It’s ok. You should expect and embrace the mess.

Serve the Cincinnati Chili Dog on an oval plate to catch all the excess.

As a kid, my Mom would make her specialty chili and serve it over spaghetti. We called it chili-mac but her rendition was NOTHING LIKE THIS.

Ways to eat Cincinnati chili on spaghetti

Two Way ChiliChili on top of spaghetti (this is as close as gets to my Mom’s chili mac, but the two chilis are so different, it’s almost not worth the comparison.

Three Way Chili Spaghetti + Chili + Cheese – Not a sprinkle of cheese… Giant Handfuls. Enough to spill off the plate. The finely grated shreds will melt readily on a steaming heap of hot chili and spaghetti, giving it that oozy, melty almost plasticized, varnish. Yeah, that’s the good stuff.

Four Way Chili Spaghetti + Cincinnati Chili + Cheese + Chopped Onions OR Red Kidney Beans (but don’t go overboard, it’s more of a garnish.

Five Way Chili Spaghetti + Chili + Cheese + Onions + Kidney Beans — and really, if you’ve come this far — why not go all the way?

a serving of chili spaghetti with cheese, beans and onions.

Giant Mea Culpa – Cincinnati Chili is ALWAYS served with oyster crackers. I bought them, I reminded myself to use them and yet — they remained in my pantry during the entire shoot. Don’t make the same mistake I did!

Do you mix the spaghetti with the chili?

No. Though the sauce was first meant to be mixed with the spaghetti, customers preferred it as a topping, so that’s the way they do it.

Do you twirl spaghetti chili with a fork?

No. Only folks “not from around here” twirl their Cincinnati chili spaghetti with a fork.

Count me in that group, because I twirled… Oh, the shame.

Real Cincinnatians cut the massive pile of pasta, chili and beans with a knife and fork.

a plate of half devoured Cincinnati chili spaghetti.

Tried this recipe? Leave a rating and review.

Your comments and shares are invaluable to me and the thousands of readers who use this site daily. If you've made the recipe, leave a star rating and review. We want to hear how you liked it.

We'd love it if you shared the recipe with your friends on social media!

5 way chili and spaghetti piled on a plate
Print Pin
4 from 4 votes

Cincinnati Chili

Unlike any other chili you’ve had, this classic Cincinnati chili recipe is thinner than traditional chilis with a deliciously unexpected spice blend that includes cinnamon, allspice and even chocolate! Use it to make Coneys or served over spaghetti with onions, cheddar cheese and kidney beans for a customary 5-Way chili.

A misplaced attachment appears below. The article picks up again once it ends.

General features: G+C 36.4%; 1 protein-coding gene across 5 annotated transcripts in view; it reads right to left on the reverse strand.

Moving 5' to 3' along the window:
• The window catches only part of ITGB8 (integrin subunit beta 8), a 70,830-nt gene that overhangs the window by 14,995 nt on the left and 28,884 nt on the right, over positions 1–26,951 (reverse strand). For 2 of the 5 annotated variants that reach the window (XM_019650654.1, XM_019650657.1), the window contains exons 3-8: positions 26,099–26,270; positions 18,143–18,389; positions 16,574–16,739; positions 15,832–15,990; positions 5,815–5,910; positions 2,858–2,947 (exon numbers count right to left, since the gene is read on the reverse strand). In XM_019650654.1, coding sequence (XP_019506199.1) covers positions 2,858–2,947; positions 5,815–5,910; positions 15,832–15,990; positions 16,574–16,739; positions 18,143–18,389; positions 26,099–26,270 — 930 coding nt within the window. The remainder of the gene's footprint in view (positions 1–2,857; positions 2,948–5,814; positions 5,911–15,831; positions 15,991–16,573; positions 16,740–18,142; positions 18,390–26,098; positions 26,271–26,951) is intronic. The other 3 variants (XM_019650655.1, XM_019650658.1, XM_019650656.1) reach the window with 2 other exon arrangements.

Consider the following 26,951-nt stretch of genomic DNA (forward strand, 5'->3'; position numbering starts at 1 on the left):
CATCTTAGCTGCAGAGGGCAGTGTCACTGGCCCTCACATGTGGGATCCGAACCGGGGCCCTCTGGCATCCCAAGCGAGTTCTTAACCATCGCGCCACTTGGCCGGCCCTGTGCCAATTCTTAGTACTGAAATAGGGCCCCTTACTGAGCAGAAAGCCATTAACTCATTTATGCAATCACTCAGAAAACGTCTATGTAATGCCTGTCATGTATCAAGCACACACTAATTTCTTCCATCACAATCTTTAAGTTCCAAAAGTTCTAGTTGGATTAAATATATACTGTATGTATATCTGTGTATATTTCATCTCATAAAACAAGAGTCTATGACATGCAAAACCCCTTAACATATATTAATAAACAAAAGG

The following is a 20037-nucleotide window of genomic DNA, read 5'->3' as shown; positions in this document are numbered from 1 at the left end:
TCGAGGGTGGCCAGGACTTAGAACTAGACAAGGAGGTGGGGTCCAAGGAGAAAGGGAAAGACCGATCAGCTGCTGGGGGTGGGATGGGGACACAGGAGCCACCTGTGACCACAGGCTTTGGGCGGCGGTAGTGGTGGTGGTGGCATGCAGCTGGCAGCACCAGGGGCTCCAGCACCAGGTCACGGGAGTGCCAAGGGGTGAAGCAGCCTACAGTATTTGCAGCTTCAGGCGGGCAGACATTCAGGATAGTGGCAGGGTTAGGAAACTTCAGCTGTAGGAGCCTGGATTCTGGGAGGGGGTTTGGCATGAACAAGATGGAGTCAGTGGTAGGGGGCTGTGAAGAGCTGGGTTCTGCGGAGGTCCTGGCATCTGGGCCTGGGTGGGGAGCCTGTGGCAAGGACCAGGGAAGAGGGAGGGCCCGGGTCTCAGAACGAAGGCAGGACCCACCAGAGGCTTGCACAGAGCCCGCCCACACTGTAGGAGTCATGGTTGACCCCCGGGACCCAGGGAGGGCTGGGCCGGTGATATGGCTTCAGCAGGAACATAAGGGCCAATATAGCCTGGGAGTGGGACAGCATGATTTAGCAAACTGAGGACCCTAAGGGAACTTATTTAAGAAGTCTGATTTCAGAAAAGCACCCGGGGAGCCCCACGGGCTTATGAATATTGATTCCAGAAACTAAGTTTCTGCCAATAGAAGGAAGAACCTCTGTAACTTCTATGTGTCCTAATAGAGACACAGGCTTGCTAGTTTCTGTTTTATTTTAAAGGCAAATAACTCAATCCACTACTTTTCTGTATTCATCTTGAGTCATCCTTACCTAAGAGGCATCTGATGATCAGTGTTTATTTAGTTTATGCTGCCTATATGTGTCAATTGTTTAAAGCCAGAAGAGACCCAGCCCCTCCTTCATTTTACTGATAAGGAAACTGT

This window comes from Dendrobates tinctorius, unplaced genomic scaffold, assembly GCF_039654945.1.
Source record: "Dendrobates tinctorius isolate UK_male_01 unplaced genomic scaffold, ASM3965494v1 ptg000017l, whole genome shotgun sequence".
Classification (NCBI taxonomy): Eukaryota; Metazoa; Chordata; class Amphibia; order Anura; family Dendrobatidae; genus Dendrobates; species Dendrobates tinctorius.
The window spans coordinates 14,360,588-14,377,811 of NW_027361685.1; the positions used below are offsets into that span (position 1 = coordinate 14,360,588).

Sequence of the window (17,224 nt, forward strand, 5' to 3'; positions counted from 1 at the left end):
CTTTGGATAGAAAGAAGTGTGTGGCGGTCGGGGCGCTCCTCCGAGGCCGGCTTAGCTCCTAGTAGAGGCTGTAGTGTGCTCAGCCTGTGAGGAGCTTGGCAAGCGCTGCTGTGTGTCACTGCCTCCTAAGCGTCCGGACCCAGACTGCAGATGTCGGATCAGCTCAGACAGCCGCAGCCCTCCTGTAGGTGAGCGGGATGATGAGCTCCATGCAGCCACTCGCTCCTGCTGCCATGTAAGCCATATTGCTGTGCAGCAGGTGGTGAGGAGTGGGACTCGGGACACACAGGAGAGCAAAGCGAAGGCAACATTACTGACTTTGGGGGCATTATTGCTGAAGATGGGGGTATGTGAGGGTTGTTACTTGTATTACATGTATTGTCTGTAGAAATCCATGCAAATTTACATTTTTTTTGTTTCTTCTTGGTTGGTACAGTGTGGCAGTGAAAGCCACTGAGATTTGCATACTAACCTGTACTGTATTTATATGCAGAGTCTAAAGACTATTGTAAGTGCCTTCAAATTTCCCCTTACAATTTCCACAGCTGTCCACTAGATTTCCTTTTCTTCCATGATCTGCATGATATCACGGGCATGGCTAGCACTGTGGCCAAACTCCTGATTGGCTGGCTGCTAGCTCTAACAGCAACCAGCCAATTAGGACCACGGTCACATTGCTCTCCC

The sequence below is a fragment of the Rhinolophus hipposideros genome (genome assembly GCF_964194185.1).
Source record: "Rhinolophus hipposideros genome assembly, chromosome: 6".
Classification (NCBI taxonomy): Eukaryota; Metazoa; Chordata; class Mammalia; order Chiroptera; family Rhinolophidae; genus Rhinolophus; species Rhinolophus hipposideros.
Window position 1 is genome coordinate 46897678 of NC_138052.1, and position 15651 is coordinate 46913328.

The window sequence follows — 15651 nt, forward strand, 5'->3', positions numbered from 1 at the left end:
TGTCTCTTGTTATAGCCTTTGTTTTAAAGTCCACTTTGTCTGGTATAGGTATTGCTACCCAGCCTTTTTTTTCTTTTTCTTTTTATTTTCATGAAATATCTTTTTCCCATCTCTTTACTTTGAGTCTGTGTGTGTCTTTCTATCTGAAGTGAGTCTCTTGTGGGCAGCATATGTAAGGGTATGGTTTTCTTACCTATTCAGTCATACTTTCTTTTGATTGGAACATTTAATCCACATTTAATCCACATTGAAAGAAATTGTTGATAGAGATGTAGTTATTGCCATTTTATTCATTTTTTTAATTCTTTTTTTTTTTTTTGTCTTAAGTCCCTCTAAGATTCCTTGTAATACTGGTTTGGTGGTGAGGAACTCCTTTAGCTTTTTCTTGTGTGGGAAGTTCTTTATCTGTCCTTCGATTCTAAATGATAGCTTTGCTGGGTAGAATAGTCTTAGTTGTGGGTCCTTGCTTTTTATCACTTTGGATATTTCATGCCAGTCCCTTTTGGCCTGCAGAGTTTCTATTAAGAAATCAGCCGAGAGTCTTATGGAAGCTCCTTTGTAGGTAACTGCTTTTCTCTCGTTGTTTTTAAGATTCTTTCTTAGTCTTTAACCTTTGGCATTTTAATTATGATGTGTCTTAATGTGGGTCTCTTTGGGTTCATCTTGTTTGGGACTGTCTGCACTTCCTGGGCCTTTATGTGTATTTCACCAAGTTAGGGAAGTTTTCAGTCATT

Author: Lisa Lotts
Course Main Course
Cuisine American
Keyword chili, game day, ground beef
Dietary Restrictions Dairy-Free, Egg Free, Gluten-Free
Prep Time 20 minutes
Cook Time 30 minutes
Total Time 1 hour 10 minutes
Servings 12


  • 1 Pressure Cooker or Instant Pot or
  • Dutch Oven or
  • Slow Cooker or Crock Pot


  • 2 teaspoons olive oil
  • 1 large yellow onion chopped
  • 2 tablespoons tomato paste
  • 8 ounces tomato sauce
  • 3 tablespoons chili powder
  • 1 ½ tablespoons cumin
  • 1 ¼ teaspoon cinnamon
  • 1 teaspoon garlic powder
  • ¾ teaspoon allspice
  • ½ teaspoon cayenne pepper depending on how hot you like it.
  • pinch ground cloves
  • 1 tablespoon sugar
  • 1 teaspoon kosher salt
  • 10 ½ ounces beef consommé or beef stock (about 1 1/4 cups) (I used a can of Campbell’s beef consommé because it’s richer and more concentrated than plain broth or stock).
  • 2-3 cups water (depending on the method of cooking)
  • 2 ½ pounds ground beef
  • 2 tablespoons worcestershire sauce
  • 1 bay leaf
  • 2 tablespoons apple cider vinegar
  • 1 ounce unsweetened chocolate chopped


  • hot dogs cooked
  • hot dog buns steamed
  • Cincinnati chili
  • fresh grated cheddar cheese
  • mustard yellow not brown or dijon.
  • diced onions I used white onion for sharper taste.


  • cooked spaghetti
  • Cincinnati chili
  • fresh grated cheddar cheese
  • diced onions I used white onion
  • canned kidney beans rinsed and drained



  • Set the instant pot to sauté function and add the olive oil. Stir in the chopped onions and cook, stirring for 4-5 minutes until the onions are softened and slightly translucent.
  • Add the tomato paste and stir well to combine. Cook the tomato paste for 1-2 minutes until very fragrant, then add the tomato sauce.
  • Add the chili powder, cumin, garlic powder, cinnamon, allspice, cayenne pepper, cloves, sugar and salt cook and stir one to two minutes until very fragrant.
  • Add the consumé or stock and water and mix well to combine.
  • Add the ground beef and break apart with the back of a wooden spoon. When the beef is evenly combined, stir in the worcestershire sauce and add the bay leaf.
  • Seal the pressure cooker and bring to high pressure. Cook for 30 minutes on high pressure, then let the pressure reduce naturally. Let the chili cool to room temperature, cover and refrigerate several hours or overnight so that the fat layer on top solidifies.
  • Once the fat has hardened, remove it with a fork or spoon and discard. Transfer the chili to a large pot and simmer for 20-30 minutes with the lid askew to thicken the sauce.
  • Stir in the apple cider vinegar and chocolate. Check for seasonings and adjust to taste.